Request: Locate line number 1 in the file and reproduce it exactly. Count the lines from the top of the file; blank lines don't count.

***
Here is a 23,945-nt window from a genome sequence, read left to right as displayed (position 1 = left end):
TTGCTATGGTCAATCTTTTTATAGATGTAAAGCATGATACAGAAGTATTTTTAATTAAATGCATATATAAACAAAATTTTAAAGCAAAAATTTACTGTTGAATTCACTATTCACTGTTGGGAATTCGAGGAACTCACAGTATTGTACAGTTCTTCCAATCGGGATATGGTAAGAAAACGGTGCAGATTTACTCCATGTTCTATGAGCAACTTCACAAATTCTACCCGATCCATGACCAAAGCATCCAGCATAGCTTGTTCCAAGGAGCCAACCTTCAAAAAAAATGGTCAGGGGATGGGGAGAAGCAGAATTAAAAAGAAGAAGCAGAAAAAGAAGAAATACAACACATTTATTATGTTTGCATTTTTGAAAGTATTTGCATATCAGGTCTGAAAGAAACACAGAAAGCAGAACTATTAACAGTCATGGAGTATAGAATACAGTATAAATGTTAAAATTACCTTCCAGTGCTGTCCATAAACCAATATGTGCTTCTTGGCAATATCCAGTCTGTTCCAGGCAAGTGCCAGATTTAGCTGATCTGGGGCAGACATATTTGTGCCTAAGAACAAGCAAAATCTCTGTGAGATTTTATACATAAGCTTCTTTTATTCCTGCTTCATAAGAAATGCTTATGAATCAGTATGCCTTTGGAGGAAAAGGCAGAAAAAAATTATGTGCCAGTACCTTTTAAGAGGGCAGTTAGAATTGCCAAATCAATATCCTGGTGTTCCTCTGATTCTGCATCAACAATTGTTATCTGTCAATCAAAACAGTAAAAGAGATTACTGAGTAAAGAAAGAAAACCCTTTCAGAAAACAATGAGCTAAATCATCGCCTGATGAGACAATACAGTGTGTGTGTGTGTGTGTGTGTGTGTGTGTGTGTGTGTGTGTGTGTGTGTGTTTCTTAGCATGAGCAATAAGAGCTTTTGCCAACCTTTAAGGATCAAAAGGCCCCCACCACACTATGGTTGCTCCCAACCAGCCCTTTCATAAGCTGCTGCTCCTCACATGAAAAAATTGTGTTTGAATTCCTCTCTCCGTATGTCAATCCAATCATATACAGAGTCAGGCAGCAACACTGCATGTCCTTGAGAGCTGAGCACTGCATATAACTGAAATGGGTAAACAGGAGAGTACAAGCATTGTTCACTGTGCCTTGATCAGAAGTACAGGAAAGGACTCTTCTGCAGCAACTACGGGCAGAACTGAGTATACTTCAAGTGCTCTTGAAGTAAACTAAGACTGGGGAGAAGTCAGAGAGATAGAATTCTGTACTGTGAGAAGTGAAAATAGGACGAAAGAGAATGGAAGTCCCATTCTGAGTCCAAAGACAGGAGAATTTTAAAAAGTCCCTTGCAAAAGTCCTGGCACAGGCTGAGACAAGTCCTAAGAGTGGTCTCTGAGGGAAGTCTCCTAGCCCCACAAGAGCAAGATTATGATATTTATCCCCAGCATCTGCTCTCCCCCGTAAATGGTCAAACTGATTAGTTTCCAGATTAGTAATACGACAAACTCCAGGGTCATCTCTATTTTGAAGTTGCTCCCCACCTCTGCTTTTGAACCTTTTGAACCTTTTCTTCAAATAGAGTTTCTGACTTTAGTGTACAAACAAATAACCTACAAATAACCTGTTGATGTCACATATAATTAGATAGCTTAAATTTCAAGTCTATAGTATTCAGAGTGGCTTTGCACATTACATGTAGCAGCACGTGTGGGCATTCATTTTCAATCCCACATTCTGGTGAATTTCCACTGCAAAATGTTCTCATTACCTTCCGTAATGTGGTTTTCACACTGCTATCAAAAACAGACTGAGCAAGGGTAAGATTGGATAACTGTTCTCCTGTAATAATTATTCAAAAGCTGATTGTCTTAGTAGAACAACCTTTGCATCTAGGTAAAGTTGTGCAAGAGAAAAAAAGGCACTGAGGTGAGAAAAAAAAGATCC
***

Here is a 23,945-nt window from a genome sequence, read left to right as displayed (position 1 = left end):